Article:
BOSTON — As many of us exchange beach bags for backpacks and briefcases, the MBTA claims it’s ready for the return to public transportation.
MBTA General Manager Steve Poftak spoke recently with Boston 25 Traffic reporter Catherine Parotta one-on-one and said ridership is bouncing back, though it’s still lagging.
“We’re ready not only for the folks who have been riding throughout the pandemic, but we’re also ready for the folks who are coming back who maybe haven’t been on the T in a long time. We’re ready, we have plenty of service out there,” Poftak said.
Last year in a survey by “A Better City” business coalition, 38% of Boston employees said they planned to drive to work alone in their own cars when they returned to the office. But this past spring, that figure dropped to 28%.
The MBTA says it will run at 93% of pre-pandemic levels this fall. Poftak says riders are spread more evenly across the day now, rather than the typical morning and evening rush of years past.
“We’ve moved our bus service around, so that the places where we have the highest ridership, we’ve added service. In some cases, we have more service now than we did before Covid. On the subways, we’ve added service in the midday and early afternoon because we’re seeing different commuting patterns and on the commuter rail, we’re on a regional rail schedule which is hourly service throughout the day,” Poftak explained.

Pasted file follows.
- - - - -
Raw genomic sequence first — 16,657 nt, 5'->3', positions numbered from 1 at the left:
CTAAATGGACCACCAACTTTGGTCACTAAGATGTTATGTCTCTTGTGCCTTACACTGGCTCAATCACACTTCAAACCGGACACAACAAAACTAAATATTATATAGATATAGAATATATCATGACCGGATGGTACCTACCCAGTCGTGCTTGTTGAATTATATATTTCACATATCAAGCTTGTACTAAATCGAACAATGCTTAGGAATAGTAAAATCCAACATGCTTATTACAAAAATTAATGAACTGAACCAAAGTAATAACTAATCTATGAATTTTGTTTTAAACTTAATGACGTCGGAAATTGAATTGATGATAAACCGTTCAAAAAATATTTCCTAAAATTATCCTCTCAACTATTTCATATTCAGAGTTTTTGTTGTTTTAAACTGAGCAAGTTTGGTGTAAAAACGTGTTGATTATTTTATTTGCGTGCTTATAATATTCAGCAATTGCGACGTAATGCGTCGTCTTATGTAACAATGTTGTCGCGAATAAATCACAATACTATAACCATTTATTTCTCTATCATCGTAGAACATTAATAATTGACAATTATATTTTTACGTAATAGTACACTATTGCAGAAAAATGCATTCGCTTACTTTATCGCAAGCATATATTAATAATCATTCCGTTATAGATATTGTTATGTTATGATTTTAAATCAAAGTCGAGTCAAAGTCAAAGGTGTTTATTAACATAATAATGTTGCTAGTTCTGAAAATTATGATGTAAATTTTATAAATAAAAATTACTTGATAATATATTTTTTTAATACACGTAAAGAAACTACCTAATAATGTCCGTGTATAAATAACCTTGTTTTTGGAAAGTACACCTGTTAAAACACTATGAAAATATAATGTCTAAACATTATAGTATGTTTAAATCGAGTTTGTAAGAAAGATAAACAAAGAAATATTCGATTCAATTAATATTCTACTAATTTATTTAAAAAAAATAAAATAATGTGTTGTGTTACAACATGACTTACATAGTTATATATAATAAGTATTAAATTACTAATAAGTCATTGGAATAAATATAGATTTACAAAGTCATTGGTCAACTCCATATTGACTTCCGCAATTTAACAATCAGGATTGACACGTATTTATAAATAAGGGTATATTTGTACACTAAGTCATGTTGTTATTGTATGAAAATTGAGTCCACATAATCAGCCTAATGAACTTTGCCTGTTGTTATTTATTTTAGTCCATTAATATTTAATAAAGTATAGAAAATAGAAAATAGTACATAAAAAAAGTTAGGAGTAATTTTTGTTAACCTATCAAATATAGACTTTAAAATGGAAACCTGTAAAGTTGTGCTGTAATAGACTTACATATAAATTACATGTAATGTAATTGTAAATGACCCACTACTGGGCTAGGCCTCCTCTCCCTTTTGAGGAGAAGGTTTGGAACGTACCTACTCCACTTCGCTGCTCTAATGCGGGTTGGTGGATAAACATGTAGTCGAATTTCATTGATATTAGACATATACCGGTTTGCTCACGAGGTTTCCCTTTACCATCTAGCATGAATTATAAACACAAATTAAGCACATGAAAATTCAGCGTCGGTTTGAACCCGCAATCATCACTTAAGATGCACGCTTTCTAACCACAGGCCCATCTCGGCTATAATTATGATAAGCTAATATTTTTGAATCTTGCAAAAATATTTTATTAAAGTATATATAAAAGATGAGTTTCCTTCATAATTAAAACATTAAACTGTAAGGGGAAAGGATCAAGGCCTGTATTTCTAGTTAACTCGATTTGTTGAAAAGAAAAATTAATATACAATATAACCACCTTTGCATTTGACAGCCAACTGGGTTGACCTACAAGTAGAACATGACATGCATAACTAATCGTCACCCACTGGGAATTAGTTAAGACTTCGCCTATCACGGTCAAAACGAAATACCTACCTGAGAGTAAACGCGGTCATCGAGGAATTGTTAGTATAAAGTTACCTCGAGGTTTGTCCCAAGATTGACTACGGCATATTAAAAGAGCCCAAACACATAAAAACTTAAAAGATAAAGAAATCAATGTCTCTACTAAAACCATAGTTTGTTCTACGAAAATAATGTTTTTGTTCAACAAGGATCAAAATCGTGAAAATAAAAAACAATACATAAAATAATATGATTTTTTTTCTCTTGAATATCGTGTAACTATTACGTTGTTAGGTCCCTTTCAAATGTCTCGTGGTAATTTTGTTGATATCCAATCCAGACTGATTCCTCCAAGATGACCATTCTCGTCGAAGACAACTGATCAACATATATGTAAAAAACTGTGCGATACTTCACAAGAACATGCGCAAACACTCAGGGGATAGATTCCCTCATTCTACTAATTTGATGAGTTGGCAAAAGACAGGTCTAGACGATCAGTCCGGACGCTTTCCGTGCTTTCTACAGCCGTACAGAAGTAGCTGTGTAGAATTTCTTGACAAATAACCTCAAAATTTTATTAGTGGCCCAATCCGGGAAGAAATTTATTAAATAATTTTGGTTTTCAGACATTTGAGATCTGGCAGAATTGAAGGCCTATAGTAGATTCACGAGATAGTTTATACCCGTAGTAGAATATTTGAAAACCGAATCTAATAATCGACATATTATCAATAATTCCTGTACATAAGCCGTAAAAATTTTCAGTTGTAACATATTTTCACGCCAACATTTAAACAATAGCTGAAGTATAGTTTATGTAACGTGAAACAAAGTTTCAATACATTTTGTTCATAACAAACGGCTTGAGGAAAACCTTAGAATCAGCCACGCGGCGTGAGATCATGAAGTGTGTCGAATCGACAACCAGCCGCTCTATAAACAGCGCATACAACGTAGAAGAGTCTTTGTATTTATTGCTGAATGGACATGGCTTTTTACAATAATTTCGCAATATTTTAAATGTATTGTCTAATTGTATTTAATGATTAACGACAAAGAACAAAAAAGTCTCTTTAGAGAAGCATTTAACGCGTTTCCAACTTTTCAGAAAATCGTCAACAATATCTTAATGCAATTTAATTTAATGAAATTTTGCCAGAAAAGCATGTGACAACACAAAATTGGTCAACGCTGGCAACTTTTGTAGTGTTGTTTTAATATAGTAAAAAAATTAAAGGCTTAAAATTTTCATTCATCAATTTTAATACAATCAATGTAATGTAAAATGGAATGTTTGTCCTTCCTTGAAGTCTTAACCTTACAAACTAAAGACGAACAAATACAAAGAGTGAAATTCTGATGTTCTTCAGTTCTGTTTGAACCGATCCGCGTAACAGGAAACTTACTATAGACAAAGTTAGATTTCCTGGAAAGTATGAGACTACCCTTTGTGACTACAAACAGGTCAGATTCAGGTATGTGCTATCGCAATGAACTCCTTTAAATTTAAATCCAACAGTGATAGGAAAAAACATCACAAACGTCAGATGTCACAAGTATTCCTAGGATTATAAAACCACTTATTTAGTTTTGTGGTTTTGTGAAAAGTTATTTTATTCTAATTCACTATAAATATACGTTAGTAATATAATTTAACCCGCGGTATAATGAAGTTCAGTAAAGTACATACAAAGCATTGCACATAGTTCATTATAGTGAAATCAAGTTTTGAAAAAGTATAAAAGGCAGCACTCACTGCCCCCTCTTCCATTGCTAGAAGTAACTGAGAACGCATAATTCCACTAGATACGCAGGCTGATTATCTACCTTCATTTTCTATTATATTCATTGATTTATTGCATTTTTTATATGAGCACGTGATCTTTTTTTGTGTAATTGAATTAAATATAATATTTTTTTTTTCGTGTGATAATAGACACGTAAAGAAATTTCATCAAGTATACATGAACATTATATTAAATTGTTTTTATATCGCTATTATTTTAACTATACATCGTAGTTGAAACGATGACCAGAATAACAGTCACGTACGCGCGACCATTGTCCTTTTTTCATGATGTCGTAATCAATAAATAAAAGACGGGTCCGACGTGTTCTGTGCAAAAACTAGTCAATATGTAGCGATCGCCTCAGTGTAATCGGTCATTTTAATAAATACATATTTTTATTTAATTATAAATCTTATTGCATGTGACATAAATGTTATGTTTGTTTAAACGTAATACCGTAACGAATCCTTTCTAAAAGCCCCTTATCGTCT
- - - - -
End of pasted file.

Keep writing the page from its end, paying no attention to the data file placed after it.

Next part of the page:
The service changes haven’t come without criticism. The T acknowledges that service isn’t back to full pre-pandemic levels. Poftak says staffing has been an ongoing challenge.
“We have very aggressive hiring goals for this year,” Poftak said. “The more employees we get, the more service we can put out.”
Poftak says keeping the existing workforce healthy is another challenge. In January 2021, the MBTA had up to 115 active Covid cases according to Poftak. In August, that number was in the single digits.
“We’ve provided free testing throughout the pandemic. We offered a vaccination clinic. We are encouraging all of our employees to get vaccinated,” Poftak added.
When it comes to cleaning, Poftak says vehicles are getting cleaned and disinfected on a regular basis every night.
“We’re also fogging them, electrostatic fogging them every two weeks. We’re doing cleaning at our stations right now. The cleaning standard is the touchpoints at the core subway stations are cleaned and disinfected every four hours. We anticipate keeping up a really robust cleaning regime through the fall,” Poftak said.
Poftak says the MBTA did a lot of research analyzing different cleaning technologies before choosing a protocol that is both effective and won’t damage equipment in the long run.
The MBTA is also asking every customer and every employee, when they’re using the MBTA, to wear a mask.
“We are ready for folks to come back. I know there are some folks who may not have taken the T since March of 2020. I really want to encourage them to give the MBTA a try,” Poftak concluded.
Download the free Boston 25 News app for up-to-the-minute push alerts
©2021 Cox Media Group